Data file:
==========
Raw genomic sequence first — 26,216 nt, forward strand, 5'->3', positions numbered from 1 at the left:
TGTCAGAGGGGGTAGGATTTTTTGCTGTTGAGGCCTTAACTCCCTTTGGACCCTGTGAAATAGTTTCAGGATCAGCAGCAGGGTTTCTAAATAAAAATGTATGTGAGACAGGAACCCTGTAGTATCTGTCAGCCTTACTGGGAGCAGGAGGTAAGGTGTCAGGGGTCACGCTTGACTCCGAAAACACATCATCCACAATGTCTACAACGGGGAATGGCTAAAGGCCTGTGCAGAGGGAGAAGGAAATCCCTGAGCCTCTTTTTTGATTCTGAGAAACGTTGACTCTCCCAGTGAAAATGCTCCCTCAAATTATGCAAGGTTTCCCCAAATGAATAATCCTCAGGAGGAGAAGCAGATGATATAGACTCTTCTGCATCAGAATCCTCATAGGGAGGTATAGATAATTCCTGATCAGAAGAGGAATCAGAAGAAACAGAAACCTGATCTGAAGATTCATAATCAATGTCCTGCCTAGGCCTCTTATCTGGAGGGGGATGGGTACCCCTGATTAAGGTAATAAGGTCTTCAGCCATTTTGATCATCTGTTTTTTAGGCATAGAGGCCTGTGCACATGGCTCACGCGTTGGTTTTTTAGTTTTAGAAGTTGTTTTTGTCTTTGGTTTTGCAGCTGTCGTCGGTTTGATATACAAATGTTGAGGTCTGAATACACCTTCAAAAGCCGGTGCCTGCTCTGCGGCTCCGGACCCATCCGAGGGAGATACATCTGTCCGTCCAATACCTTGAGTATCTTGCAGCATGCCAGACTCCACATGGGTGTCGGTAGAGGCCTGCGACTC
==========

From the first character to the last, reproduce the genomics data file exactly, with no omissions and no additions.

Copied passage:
Raw genomic sequence first — 26,216 nt, forward strand, 5'->3', positions numbered from 1 at the left:
TGTCAGAGGGGGTAGGATTTTTTGCTGTTGAGGCCTTAACTCCCTTTGGACCCTGTGAAATAGTTTCAGGATCAGCAGCAGGGTTTCTAAATAAAAATGTATGTGAGACAGGAACCCTGTAGTATCTGTCAGCCTTACTGGGAGCAGGAGGTAAGGTGTCAGGGGTCACGCTTGACTCCGAAAACACATCATCCACAATGTCTACAACGGGGAATGGCTAAAGGCCTGTGCAGAGGGAGAAGGAAATCCCTGAGCCTCTTTTTTGATTCTGAGAAACGTTGACTCTCCCAGTGAAAATGCTCCCTCAAATTATGCAAGGTTTCCCCAAATGAATAATCCTCAGGAGGAGAAGCAGATGATATAGACTCTTCTGCATCAGAATCCTCATAGGGAGGTATAGATAATTCCTGATCAGAAGAGGAATCAGAAGAAACAGAAACCTGATCTGAAGATTCATAATCAATGTCCTGCCTAGGCCTCTTATCTGGAGGGGGATGGGTACCCCTGATTAAGGTAATAAGGTCTTCAGCCATTTTGATCATCTGTTTTTTAGGCATAGAGGCCTGTGCACATGGCTCACGCGTTGGTTTTTTAGTTTTAGAAGTTGTTTTTGTCTTTGGTTTTGCAGCTGTCGTCGGTTTGATATACAAATGTTGAGGTCTGAATACACCTTCAAAAGCCGGTGCCTGCTCTGCGGCTCCGGACCCATCCGAGGGAGATACATCTGTCCGTCCAATACCTTGAGTATCTTGCAGCATGCCAGACTCCACATGGGTGTCGGTAGAGGCCTGCGACTC